Pretoria, South Africa
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Situated in a high-density residential estate, the Courtyard House is positioned on a narrow stand measuring only 12m in width. With a steep northern slope and natural rocky outcrops, one of the design challenges was to minimize the footprint of the building, in order to create maximum usable outdoor living space. Accessing the stand from the south, visitors arrive at street level, and are then guided down a cascading staircase to the double volume entrance and front door.
Conceptually the house is divided into two blocks separated with a courtyard, and stitched together with a third block that contains the multi-level staircase core linking the various levels. The smaller footprint of the lower levels creates a plinth for the oversized upper levels to rest on. The tension between these blocks is further emphasized by the offset of materials creating a shadow line between the upper and lower levels. Natural rock cladding excavated from the stand, is used throughout the design making reference to the surrounding natural rocky outcrops.
The temperate climate of the region allows the building to have large glass sliding doors that open onto the courtyard, establishing a strong relationship with the outdoor landscape. These sliding doors on either side of the north-facing living space allow for maximum cross-ventilation, lowering the temperature of the interior space in the summer months. Each north-facing bedroom has large doors opening onto a patio and sheltered from the sun with broad roof overhangs. To the west of the house, the harsh sunlight is filtered through timber and steel sliding panels, casting an array of shadows into the interior.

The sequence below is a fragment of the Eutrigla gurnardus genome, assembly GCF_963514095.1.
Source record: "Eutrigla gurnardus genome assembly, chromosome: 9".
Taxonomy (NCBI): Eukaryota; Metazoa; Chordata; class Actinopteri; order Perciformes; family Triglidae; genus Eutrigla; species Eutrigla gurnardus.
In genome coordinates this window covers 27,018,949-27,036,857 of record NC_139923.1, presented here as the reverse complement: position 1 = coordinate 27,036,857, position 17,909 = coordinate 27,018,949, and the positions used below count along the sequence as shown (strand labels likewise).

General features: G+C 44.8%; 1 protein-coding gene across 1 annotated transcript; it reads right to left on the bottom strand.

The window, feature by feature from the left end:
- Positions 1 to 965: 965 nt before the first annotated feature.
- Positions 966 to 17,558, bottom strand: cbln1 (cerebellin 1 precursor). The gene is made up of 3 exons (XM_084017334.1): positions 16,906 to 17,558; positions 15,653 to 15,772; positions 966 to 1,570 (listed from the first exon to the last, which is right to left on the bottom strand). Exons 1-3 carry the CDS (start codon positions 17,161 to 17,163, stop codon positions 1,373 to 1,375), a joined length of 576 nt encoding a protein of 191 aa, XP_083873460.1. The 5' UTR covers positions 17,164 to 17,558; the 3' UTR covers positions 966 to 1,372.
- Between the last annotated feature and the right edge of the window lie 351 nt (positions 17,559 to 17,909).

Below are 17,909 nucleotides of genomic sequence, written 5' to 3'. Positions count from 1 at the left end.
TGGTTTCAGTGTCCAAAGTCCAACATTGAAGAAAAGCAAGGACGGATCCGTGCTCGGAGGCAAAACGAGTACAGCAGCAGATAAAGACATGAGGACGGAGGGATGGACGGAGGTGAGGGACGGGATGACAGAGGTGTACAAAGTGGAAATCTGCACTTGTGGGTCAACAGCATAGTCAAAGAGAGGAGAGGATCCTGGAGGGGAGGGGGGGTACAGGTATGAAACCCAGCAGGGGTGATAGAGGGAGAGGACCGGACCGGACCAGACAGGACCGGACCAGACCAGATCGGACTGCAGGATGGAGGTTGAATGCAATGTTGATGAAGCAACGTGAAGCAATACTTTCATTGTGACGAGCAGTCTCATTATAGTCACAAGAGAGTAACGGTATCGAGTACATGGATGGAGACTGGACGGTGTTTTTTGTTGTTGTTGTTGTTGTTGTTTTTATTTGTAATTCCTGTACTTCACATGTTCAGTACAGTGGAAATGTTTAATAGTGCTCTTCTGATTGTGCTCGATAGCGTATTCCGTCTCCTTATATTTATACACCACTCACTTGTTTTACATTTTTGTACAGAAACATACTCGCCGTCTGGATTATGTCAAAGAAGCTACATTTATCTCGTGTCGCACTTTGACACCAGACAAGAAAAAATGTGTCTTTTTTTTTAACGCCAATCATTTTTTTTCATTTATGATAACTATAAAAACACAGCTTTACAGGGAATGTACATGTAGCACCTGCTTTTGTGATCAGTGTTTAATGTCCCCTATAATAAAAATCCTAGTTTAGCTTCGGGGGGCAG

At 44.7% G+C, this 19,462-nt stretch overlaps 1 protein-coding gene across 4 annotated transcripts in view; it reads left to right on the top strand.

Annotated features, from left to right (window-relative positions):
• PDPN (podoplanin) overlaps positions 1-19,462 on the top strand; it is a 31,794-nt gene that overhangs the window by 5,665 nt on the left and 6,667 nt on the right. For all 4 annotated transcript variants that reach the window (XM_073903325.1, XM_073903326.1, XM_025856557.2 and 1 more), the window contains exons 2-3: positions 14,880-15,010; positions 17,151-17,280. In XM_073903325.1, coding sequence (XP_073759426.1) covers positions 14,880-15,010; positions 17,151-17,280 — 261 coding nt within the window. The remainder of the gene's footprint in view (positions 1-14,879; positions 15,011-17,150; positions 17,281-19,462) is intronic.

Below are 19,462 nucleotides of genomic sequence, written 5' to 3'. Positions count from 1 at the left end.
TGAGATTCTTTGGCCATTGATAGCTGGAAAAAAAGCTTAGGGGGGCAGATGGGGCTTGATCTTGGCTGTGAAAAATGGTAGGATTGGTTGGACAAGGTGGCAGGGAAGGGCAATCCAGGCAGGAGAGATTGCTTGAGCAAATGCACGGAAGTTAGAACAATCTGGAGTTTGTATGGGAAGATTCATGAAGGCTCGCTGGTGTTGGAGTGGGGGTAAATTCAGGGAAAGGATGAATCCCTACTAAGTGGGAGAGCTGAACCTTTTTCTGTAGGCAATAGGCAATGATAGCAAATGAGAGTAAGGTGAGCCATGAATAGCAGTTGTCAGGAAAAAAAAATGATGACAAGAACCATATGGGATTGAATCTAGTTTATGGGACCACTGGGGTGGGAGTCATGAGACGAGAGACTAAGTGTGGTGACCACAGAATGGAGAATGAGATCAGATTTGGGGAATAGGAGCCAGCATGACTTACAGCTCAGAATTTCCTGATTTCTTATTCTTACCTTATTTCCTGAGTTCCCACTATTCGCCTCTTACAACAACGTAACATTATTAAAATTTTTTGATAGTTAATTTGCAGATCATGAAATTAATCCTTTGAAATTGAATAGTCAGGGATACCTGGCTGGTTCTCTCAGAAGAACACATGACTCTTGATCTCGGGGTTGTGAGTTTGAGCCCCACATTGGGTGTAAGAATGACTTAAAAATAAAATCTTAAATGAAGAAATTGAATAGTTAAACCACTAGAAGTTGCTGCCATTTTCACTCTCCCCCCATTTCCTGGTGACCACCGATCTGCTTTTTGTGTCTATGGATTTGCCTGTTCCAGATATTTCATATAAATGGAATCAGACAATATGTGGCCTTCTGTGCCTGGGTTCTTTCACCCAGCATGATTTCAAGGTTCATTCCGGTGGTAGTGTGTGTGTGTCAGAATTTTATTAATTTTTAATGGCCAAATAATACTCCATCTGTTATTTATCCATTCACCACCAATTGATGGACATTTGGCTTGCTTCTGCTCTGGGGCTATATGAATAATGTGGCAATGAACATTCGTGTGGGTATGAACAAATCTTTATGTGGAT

On the lower level the social spaces are linked with an internal walkway and outdoor courtyard. The garage is located on the middle level enabling southern access into the house. The upper levels contain the private spaces, composed of the bedrooms with en-suite bathrooms. Various cool to warm shades of architectural greys are balanced with warm timber surfaces in both vertical and horizontal applications. Forming part of the green brief, the hidden water collection tanks, gather rainwater from the flat roofs, and then utilized to irrigate the garden.
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RECEIVED A PEER AWARD FROM THE PRETORIA INSTITUTE FOR ARCHITECTURE (2016-2017)
470, Pienaar Street, Pretoria, South Africa
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